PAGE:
Small houses with thin walls, extended families living together, and a general modesty combine to make romance difficult for young Japanese lovers חדרים לפי שעה. But it creates a unique and considerable economic niche: the Love Hotel. These rent-by-the-hour hotels offer couples a cherished opportunity for intimacy that sure beats making out in the car or worse – going without!
Love hotels are conveniently located near a train station or clustered as a group off the highway just outside of town. Older establishments are easily identified by unusual and even gaudy themes (pyramids, spaceships, castles, etc.) with lots of neon lights and color. Recently, the industry has begun to practice discretion in architecture as well as in customer service, resulting in buildings that resemble more reputable hotels or perhaps even not resembling a hotel at all.
Love hotels take great pains to offer a unique “room” experience. While rates may seem reasonable ($10-$20 an hour) the amenities are designed to extend the visit beyond just a “quickie”. Extra large beds, fine linen, techno-toilets and baths, and extravagant decor are the norm. For example, an anime theme might include costumes for role playing, a safari theme might include a waterfall and a stuffed tiger, and a Hollywood theme might include a green screen and karaoke.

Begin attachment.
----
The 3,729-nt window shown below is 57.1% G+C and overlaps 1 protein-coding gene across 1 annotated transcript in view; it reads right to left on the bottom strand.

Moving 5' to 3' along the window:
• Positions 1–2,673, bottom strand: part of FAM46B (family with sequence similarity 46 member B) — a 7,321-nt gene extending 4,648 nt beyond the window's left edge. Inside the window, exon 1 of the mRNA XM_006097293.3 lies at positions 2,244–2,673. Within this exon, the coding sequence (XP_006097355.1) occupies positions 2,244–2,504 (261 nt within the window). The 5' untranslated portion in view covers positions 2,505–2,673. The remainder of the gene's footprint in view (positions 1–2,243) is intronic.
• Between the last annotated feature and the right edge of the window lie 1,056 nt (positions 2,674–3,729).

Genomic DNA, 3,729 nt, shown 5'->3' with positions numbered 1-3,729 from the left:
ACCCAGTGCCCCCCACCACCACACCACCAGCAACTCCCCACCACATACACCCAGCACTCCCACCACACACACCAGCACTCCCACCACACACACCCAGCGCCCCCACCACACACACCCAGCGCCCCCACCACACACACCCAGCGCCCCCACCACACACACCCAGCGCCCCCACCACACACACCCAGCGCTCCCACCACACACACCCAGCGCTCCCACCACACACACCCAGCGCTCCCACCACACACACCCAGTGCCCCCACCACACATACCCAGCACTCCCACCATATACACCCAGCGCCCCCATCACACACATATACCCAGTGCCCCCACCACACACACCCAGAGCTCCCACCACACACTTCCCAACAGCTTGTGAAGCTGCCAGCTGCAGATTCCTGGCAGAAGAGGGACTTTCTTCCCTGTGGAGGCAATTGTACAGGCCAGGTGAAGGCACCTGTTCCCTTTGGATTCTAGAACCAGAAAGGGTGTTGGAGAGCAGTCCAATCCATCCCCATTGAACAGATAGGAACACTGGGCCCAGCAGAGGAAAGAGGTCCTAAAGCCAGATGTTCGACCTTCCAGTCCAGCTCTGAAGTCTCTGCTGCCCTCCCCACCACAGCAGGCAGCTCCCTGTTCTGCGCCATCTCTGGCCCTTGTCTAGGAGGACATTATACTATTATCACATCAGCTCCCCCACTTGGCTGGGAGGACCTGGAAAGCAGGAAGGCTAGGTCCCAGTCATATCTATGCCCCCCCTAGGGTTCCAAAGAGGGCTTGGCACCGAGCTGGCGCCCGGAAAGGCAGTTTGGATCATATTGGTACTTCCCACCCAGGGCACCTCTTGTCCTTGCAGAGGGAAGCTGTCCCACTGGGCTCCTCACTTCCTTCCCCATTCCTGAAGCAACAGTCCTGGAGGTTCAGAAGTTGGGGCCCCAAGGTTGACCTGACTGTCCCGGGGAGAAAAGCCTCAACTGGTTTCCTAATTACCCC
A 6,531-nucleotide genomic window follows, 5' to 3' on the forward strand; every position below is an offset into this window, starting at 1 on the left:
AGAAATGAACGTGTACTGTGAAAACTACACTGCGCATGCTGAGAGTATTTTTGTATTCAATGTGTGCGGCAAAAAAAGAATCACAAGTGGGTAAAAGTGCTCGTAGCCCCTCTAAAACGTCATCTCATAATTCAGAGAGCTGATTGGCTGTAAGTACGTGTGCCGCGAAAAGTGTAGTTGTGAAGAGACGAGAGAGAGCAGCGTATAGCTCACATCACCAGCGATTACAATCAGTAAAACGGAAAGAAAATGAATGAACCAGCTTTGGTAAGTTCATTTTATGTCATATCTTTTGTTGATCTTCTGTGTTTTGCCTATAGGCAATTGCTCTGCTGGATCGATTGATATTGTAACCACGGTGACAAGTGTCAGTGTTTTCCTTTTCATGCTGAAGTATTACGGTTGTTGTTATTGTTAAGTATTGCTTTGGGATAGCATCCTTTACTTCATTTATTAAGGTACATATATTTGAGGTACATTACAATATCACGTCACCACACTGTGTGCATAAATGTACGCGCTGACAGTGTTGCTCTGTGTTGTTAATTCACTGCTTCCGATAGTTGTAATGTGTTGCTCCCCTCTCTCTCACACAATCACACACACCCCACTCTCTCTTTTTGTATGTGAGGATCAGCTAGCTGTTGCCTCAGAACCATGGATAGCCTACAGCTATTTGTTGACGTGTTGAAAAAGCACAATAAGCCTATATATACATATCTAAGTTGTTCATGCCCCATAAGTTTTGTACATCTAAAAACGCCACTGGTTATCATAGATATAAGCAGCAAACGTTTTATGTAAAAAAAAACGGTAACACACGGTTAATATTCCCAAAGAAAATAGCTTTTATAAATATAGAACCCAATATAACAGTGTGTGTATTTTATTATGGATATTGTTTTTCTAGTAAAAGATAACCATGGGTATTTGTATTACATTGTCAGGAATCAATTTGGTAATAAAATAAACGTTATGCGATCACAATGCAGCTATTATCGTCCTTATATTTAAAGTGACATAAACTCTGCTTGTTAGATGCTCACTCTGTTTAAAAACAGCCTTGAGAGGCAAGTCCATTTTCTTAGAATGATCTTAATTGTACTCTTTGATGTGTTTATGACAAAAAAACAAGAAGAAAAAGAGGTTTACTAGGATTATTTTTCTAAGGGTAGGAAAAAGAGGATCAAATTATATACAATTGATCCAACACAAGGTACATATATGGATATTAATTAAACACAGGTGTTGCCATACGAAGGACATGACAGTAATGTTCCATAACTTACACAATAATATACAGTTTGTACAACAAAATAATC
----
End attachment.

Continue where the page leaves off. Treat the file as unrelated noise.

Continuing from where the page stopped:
Rates can vary by room and are based on a standard “length of rest” — typically one to three hours. Rates may be lower during the daytime, but leaving the hotel forfeits access to the room.
Love hotel logistics heed the need for guest discretion as well as indulgence. Entrances are hidden behind curtains or a maze of short walls, and check in is usually automated. Patrons choose a room from a picture menu (the ones that are not illuminated are occupied) and may even be provided with a license plate cover to further protect anonymity. Paying by credit card is possible these days (though not nearly as commonplace in Japan as it is in the US), but it is not unusual to pay with cash via pneumatic tube or to a pair of hands behind a pane of frosted glass. Alas, it is possible that some patrons are married, but not to each other.
Article Source: http://EzineArticles.com/5027601